They do have flipcharts covering the walls, many of them fallen to the floor, listing communities where they’ve scored funding – name, amount, and some scrawled notes. I (want to) think they are doing good things. But what percentage to they get to keep?
Their 1-page budget from CDI, the government agency for the protection of the indigenous totals $160k pesos for Paso’s Vivero de Plantas Exoticas. Most of the money is designated for jornales – day labor payments that will go to the people to continue to maintain and grow the vivero. The problem is: it’s only a loan. I have to keep asking to get a clear answer.
And how long do they get to pay the loan back?
18 to 24 months, Cecilio replies.
Well, that could be rough – since the chamales take three years to get to a marketable size.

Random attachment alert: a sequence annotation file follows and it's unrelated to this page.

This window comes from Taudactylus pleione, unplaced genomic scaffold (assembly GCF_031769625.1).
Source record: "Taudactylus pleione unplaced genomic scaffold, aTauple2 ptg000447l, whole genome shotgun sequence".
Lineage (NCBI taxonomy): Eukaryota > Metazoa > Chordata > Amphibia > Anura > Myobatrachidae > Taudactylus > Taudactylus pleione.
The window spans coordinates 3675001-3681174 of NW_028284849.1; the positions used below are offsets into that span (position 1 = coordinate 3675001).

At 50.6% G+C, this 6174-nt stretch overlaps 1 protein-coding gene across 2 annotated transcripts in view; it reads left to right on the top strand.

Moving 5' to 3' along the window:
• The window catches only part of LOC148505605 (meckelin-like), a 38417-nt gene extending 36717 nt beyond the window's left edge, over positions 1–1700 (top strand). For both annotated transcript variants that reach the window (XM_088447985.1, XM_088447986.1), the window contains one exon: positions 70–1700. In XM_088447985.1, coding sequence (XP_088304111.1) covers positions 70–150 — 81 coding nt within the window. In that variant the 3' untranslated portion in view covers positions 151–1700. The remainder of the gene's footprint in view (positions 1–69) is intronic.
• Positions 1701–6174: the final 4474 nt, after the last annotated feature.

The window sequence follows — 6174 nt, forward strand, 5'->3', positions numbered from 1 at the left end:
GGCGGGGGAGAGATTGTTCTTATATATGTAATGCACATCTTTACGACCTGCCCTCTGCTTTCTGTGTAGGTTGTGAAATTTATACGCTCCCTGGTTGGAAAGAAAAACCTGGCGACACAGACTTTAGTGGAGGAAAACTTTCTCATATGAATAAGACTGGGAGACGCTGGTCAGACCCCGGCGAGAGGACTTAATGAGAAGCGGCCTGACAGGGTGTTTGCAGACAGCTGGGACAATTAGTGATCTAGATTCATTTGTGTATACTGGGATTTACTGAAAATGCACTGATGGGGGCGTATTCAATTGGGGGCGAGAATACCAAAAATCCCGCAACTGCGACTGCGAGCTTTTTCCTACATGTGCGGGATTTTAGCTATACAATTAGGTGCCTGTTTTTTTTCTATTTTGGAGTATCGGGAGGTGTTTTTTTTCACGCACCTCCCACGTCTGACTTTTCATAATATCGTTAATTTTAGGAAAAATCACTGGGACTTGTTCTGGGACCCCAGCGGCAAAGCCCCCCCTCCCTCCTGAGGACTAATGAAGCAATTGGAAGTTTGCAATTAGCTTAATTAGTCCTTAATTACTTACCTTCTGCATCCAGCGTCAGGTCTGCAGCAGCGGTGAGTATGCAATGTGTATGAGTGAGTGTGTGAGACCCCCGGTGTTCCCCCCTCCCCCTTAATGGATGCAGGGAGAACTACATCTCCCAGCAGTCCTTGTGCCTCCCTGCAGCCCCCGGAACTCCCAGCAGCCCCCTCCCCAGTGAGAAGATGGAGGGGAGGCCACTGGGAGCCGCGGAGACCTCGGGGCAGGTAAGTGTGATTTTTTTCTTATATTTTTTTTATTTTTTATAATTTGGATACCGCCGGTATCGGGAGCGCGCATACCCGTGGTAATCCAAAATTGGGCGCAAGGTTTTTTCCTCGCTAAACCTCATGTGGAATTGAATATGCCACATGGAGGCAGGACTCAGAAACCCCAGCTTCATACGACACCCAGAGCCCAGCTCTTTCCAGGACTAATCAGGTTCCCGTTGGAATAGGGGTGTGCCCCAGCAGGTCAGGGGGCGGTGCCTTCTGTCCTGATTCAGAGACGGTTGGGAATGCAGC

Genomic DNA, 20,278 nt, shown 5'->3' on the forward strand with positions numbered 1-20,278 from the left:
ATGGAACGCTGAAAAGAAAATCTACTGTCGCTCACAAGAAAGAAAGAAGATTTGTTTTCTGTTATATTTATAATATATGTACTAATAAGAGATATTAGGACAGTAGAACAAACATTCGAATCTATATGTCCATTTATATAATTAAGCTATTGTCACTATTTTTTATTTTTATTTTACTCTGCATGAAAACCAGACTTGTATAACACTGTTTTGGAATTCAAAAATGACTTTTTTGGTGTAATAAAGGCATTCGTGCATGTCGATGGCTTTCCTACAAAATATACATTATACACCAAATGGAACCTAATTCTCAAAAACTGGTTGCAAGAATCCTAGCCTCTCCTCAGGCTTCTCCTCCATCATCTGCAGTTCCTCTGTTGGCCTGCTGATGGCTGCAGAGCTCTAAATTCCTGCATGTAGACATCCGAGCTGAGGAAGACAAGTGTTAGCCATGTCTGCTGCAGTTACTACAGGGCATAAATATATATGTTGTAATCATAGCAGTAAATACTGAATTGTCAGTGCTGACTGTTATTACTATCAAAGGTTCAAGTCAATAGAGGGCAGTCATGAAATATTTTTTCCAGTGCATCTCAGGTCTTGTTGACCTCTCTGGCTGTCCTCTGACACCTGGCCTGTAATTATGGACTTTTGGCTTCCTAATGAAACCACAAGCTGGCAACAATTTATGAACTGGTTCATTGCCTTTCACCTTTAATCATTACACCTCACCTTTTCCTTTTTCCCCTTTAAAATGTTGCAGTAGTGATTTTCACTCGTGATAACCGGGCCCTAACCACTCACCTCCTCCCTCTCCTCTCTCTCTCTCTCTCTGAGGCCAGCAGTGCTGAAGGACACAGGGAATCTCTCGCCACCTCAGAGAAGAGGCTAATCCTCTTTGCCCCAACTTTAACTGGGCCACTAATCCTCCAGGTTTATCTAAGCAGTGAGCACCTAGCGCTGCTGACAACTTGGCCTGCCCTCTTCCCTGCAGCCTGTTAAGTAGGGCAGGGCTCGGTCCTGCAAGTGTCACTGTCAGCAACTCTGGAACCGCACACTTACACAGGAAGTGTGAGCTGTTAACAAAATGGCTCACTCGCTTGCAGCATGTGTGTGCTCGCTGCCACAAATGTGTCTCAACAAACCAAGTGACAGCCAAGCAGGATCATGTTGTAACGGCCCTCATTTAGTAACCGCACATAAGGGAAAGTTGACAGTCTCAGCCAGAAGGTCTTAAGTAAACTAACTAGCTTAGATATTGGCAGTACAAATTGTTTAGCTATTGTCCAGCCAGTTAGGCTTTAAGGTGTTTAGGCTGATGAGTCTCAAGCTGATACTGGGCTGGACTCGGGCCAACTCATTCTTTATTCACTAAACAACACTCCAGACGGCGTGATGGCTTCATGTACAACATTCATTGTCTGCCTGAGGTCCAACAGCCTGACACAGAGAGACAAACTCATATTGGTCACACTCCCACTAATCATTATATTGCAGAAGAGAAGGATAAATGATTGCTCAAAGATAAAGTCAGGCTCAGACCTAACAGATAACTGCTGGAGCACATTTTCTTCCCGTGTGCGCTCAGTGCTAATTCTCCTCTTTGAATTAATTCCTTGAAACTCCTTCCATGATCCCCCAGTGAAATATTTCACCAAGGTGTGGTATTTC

That long? he replies with the Mexican ni modo, so it goes, tone.
Yes, sorry to say – it’s confirmed by the plant biologists from IPICYT – Dra. Laura wrote the book on cycades. I show it to them. Why should I hide this information? But, I tell them, she's willing to come out and do an assessment and make recommendation to speed-up the process – is there money in the budget for this? She can’t promise anything. But she’ll check the water and soil and light – and recommend plants to diversify the production.
The simple truth is the chamal is a sustainable plant – it’s been around for 250 million years – it outlived the dinosaurs - and its slow growth process may be part of the reason it’s survived this long.